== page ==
Giants vs. Bears: Takeaways from Thursday night

SL

Eli Manning is better with a run game, but he's still struggling.

The Chicago Bears beat the visiting New York Giants, 27-21, on Thursday night. For the Bears, it broke their deadlock with the Detroit Lions to take sole possession of the NFC North lead. The loss dropped the Giants to 0-6 for the first time since 1976. Here's what we learned from Thursday's game and what each team needs to do moving forward.

Eli Manning struggled, but a run game makes him better

Eli Manning is still throwing a lot of interceptions, but he is demonstrably better with a reliable running game. Looking back at his prior successes Manning has always had a solid running back that can move the chains and open up the play action pass. At the team's height this was a one-two punch from Ahmad Bradshaw and Brandon Jacobs, but times have changed.

David Wilson was unable to make an impact as the team's lead back to start the season, but the return of Jacobs could be a difference maker if he can keep up Thursday night's pace. He finished with 106 rushing yards and two touchdowns, while Manning finished with his second-best completion percentage and quarterback rating of the season.

It's probably time for Manning to have a spell on the bench and get his confidence back, but that's not happening. He's won two rings and that's enough to have complete control. At 0-6 this has become an evaluation year for New York and it's probably smart for the Giants to let their franchise quarterback get his head back in the game while giving some reps to rookie Ryan Nassib.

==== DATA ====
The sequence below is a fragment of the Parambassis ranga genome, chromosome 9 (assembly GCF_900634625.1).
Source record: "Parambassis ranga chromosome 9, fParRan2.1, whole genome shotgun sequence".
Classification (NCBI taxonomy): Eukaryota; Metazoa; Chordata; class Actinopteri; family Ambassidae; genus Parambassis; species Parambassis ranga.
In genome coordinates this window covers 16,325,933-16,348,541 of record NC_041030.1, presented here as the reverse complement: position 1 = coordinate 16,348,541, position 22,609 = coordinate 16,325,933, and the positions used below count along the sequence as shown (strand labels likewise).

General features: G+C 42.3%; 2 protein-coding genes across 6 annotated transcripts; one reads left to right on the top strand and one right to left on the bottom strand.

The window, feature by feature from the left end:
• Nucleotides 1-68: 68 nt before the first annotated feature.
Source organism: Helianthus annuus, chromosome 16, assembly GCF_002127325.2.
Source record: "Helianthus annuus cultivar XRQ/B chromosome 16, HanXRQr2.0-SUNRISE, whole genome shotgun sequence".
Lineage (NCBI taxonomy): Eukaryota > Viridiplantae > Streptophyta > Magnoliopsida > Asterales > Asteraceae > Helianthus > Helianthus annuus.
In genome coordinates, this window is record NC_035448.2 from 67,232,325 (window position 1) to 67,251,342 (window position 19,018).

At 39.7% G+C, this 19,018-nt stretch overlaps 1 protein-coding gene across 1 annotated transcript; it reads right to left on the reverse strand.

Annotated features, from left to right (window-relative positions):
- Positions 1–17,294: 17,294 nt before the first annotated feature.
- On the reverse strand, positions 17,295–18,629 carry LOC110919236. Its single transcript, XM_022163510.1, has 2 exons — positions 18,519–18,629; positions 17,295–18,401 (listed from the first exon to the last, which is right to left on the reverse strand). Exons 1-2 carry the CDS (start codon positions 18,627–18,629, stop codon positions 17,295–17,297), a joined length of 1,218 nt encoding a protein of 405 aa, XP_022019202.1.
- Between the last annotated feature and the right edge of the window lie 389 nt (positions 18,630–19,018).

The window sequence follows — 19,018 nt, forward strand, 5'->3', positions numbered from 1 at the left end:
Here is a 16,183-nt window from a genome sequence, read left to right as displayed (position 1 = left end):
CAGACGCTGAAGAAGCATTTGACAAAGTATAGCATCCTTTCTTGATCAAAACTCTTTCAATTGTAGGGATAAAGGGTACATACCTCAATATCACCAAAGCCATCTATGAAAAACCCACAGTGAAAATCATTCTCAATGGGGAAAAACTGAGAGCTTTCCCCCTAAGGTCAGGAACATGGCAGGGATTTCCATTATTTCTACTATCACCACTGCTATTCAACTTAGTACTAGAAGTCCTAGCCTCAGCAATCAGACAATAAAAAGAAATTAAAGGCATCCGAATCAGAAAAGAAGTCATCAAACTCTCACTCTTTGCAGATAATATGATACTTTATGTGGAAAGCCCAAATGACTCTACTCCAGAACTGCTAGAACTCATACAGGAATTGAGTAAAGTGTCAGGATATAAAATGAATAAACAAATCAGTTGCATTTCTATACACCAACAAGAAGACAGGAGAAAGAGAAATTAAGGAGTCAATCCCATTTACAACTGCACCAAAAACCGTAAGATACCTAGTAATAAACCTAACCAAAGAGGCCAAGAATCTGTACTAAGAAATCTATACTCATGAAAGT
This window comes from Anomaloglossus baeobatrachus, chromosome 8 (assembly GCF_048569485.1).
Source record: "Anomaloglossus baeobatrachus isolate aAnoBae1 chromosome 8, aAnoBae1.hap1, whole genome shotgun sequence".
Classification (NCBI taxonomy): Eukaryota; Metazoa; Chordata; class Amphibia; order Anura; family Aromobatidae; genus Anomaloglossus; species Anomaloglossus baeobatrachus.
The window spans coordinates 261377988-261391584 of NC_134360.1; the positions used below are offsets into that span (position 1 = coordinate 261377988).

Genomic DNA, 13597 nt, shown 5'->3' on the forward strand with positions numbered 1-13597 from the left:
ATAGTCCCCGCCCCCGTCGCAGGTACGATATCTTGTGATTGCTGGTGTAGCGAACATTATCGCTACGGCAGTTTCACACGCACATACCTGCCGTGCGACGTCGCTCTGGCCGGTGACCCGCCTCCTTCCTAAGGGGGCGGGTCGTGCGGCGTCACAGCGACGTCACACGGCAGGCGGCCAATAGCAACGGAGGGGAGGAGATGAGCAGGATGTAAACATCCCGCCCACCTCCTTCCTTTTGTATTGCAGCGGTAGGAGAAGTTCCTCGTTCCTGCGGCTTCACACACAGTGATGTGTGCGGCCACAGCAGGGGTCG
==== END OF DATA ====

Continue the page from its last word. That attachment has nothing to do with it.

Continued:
What's happened to Julius Peppers?

The Chicago Bears have been able to skate by without a reliable pass rush, but as the schedule gets tougher the team should be asking more from its $84 million defensive end.

Through five games Peppers has just eight tackles and one sack. Raw statistics don't always tell the whole story with pass rushers, but he was routinely stonewalled by Giants' rookie Justin Pugh without any ability to generate pressure.

It's not a huge issue for the Bears right now, but it's something the team should keep close tabs on and scheme around if needed. Chicago managed just one sack against the Giants on Thursday and too often the team is leaning on its excellent secondary to mitigate the lack of pass rush and reliable tackling. Teams will exploit this as time progresses.

New York can't afford to trade Hakeem Nicks

It seems like a foregone conclusion the Giants will lose wide receiver Hakeem Nicks after the season, but even a winless team can't completely destroy the season by giving away one of its only offensive weapons.

Rueben Randle is improving, but New York would lose the ability to properly evaluate its talent over the next 10 games if Nicks is traded. In a contract year, the best the Giants can hope would be a late-round pick. It's a difficult situation to be in, but ultimately keeping him is the best move.

Nicks routinely extended drives with his 70-yard game and was more reliable on key downs than Victor Cruz.

Alshon Jeffery needs to become a bigger focus on offense

The rapport between Jay Cutler and Brandon Marshall is undeniable, but getting Alshon Jeffery involved more in the offense is a huge factor in the Bears' offensive successes.

Marshall had a good game, but was targeted 11 times by Cutler while Jefferey had just five passes thrown his way. Part of this is a question of separation, but he has the size to outmatch most cornerbacks in the NFL. Using both receivers in concert is the key to making the Bears' pass offense.

Ultimately it comes down to trust and it's unclear whether Cutler completely trusts his second-year receiver yet, even after his record-breaking day against the New Orleans Saints.

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